Dragon Quest Builders 2 might prioritize the single-player campaign over its multiplayer elements, but there are other massive worlds out there waiting to be explored.
They live in your bulletin board, one of the first features the Hairy Hermit tells you about on the Island of Awakening.
Builders from all around the world can submit snapshots and islands for others to enjoy, all with no fear of vandalism thanks to the game's handy "I'm not saving what you just did" feature while visiting other islands.
There's an almost overwhelming number of different islands to visit, categorized by theme or hashtag and updated constantly. What you find now will be a further six rows down the list in an hour.
With such variety on offer, you'd be hard-pressed to choose any number of creations to put in a best-of list. But we've done just that here, with 10 of the best creations in Dragon Quest Builders 2 so far (that we were lucky enough to stumble across).
Here, Sasakure has created a Buildertopia, a tightly-focused showcase of buildings centered around a specific theme. This one, in particular, is a charming village made up of shops, cafes, loads of greenery, and gardens.
From lovely bistros offering a view of the village square to secret picnic spots nestled away in the flowers, this Buildertopia is a fine reminder that building excellence isn't always connected to architecture. Landscaping is equally important.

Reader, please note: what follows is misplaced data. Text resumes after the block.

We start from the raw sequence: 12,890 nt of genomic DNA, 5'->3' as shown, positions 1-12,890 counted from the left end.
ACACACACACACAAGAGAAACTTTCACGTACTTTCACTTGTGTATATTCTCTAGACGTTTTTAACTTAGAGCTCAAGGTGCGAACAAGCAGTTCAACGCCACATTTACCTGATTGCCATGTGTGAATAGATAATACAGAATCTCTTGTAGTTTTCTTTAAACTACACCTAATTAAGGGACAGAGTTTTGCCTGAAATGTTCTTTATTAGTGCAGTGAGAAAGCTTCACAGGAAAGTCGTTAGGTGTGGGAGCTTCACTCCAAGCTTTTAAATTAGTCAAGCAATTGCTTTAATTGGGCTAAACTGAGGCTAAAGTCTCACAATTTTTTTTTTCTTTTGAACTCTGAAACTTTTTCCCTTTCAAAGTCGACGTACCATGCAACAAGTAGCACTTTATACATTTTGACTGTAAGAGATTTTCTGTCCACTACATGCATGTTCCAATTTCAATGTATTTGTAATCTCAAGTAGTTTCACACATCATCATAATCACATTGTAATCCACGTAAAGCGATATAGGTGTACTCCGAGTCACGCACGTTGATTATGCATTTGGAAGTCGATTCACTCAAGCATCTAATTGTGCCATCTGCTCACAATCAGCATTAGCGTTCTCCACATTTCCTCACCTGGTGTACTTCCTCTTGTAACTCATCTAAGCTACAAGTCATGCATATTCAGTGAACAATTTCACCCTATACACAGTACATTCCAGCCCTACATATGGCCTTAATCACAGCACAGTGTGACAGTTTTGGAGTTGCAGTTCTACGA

Of course, a good eye for making an attractive building goes a long way, too. The specific block types and lighting lend the village a unique air, leaning towards a distinct Alpine feel.
And there's just so much packed into a small area. That's part of a Buildertopia's strength: making you really think about how your buildings relate to each other and fit in with the whole picture.
Several of these picks are so strongly designed that you feel like you're in a theme park or at a resort. That's definitely the case with poyo's seaside wonder-town, which doesn't just have the luxury sea town feel, but it covers the whole tourist-y package.
As befits an island like this, you start off at the dock, with a good view of the entire town.
There's the usual restaurant, condo-style housing, and everything else you'd expect from a resort, and it's all packaged in a cool, modern style.
Venture a little ways outside town, though, and you find the ideal village vacation spot.
Fields make up most of the village (where do you think the resort's meals come from?) and lend this area a distinct feel from the flashier port town. Yet the tram tracks throughout the village remind you the whole world's still actually a theme park.
The giant aquarium, souvenir stand, and Slime equivalent of the Disney Castle help that feeling, too.